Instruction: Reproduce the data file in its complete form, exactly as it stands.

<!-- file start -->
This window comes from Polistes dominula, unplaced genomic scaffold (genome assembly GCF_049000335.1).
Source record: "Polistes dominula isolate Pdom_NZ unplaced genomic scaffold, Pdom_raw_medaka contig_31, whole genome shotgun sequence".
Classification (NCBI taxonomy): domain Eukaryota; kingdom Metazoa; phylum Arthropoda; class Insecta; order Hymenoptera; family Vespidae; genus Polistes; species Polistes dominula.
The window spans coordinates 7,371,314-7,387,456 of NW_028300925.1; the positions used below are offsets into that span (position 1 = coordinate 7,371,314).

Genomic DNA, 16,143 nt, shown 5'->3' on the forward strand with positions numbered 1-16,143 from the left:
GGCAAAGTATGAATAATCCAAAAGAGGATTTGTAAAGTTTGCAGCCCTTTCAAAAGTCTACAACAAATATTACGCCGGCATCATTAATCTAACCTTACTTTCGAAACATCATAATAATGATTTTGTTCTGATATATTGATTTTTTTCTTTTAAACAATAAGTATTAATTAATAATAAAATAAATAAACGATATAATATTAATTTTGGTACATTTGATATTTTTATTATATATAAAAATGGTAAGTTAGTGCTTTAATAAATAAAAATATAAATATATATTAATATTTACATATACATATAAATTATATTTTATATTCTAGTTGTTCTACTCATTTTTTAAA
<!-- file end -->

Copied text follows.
This window comes from Polistes dominula, unplaced genomic scaffold (genome assembly GCF_049000335.1).
Source record: "Polistes dominula isolate Pdom_NZ unplaced genomic scaffold, Pdom_raw_medaka contig_31, whole genome shotgun sequence".
Classification (NCBI taxonomy): domain Eukaryota; kingdom Metazoa; phylum Arthropoda; class Insecta; order Hymenoptera; family Vespidae; genus Polistes; species Polistes dominula.
The window spans coordinates 7,371,314-7,387,456 of NW_028300925.1; the positions used below are offsets into that span (position 1 = coordinate 7,371,314).

Genomic DNA, 16,143 nt, shown 5'->3' on the forward strand with positions numbered 1-16,143 from the left:
GGCAAAGTATGAATAATCCAAAAGAGGATTTGTAAAGTTTGCAGCCCTTTCAAAAGTCTACAACAAATATTACGCCGGCATCATTAATCTAACCTTACTTTCGAAACATCATAATAATGATTTTGTTCTGATATATTGATTTTTTTCTTTTAAACAATAAGTATTAATTAATAATAAAATAAATAAACGATATAATATTAATTTTGGTACATTTGATATTTTTATTATATATAAAAATGGTAAGTTAGTGCTTTAATAAATAAAAATATAAATATATATTAATATTTACATATACATATAAATTATATTTTATATTCTAGTTGTTCTACTCATTTTTTAAA